Why Cable Needs a Personalization Playbook
Personalization has got to be the most overused yet under-delivered term in the entire video space today. Yes, the future of video will be personal, but what does that really mean? Let’s be crisp about it.
Personal means something that’s unique to me -- a person. Currently, that doesn’t compute with anything I do with my cable subscription, because everything that's offered to me is on the basis of a group entity, which happens to be my household. What is unique to my household as a group (we can all agree on eating cheese pizza and watching WALL-E) is not necessarily unique to me. (I prefer anchovies and watching WALL-E just once, while my son has viewed it 30 times.)
I would like to get a more tailored video experience. A more direct discovery and recommendation guide, bookmarks that I can carry from one device to another, and the blending of personal content like music, photos, and stock information. I won’t go as far as to say that I want to make my TV viewing more social, but that, as you could say, is a matter of personal preference.
One of our board members, the former CFO of a leading operator, once told me, “You know why the cable guys hate the wireless guys? Because the wireless guys have four times as many people to whom they can sell their services.” Indeed he was right, because everyone in a given household has a smartphone, but typically shares one (rather expensive) video subscription. While cable will never make four times its current revenue from a household, even a small upside opportunity should drive cable operators to try and deconstruct the household into its individual members.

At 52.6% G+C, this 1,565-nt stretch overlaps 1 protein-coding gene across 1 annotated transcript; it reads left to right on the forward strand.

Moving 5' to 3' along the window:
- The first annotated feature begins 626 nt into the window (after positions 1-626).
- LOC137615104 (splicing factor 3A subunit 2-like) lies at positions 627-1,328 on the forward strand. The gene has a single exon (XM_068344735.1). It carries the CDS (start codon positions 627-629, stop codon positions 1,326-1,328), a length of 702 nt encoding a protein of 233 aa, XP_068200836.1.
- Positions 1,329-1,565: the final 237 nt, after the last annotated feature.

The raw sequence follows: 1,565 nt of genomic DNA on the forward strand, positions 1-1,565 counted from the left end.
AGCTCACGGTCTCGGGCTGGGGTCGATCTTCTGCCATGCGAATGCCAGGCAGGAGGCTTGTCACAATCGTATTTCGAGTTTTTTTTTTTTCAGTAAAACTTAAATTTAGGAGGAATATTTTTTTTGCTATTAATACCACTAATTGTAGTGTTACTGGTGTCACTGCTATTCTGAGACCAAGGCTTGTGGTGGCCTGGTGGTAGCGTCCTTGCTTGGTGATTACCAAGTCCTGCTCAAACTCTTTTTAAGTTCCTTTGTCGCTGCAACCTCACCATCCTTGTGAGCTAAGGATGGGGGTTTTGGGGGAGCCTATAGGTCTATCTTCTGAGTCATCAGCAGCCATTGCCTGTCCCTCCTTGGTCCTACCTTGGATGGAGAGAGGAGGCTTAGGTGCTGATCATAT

The fact that virtually no cable operator has successfully developed one-to-one relationships with users doesn’t mean that it's not critical. In fact, I’d argue that it is a roadblock to many things that simply won’t materialize unless operators can bridge this personalization gap.
Take big data as an example. The promise of big data, and the ability to analyze mountains of usage data to drive intelligent recommendations, targeted advertising, and better discovery are rendered moot without the ability to tie interactions to a specific individual.
The Netflix Inc. (Nasdaq: NFLX) recommendations algorithm is a prime example. Despite the company's sophisticated, lauded, and impressive engine, countless articles have been written about how household-based recommendations are not only useless, they are annoying. Yet now that Netflix offers household user profiles, we won’t see a recommended list that has Thomas and Friends alongside Bowling for Columbine.
With Netflix now creating unique relationships with users, why are cable operators not following suit? Good question. Chalk it up to complexity. Deconstructing established account models can be technically complex, especially when one person pays for the bill and the rest just use the service. Should there be a hierarchy of privileges? How would privacy work? Do users have to log in or can they just enjoy video as an anonymous entity and skip the whole personalization thing from time to time? Most importantly, how can a friction-less experience be implemented so that users actually want to make the leap and create sub-accounts within their household?
These are big issues, and paradigm shifts always create big issues. Most large cable operators are quietly contemplating personalization initiatives, but some operators insist that people simply don’t want to go through the process of creating sub-accounts. My take on that is that if you don’t give people the incentive to personalize, they won’t. Introduce a friction-free process and provide a host of personalized features from social media to personal content, intelligent recommendations to personal TV everywhere, and people won’t go anywhere without their sub-accounts handy.
I sit in the camp that personalization is the linchpin to the next generation of video, and once the foundations of deconstructing the household are put into place, we shall never look back. While that may just be my personal opinion, I would contend that it’s something not unique to me.
— Gemini Waghmere, Founder & CEO, UXP Systems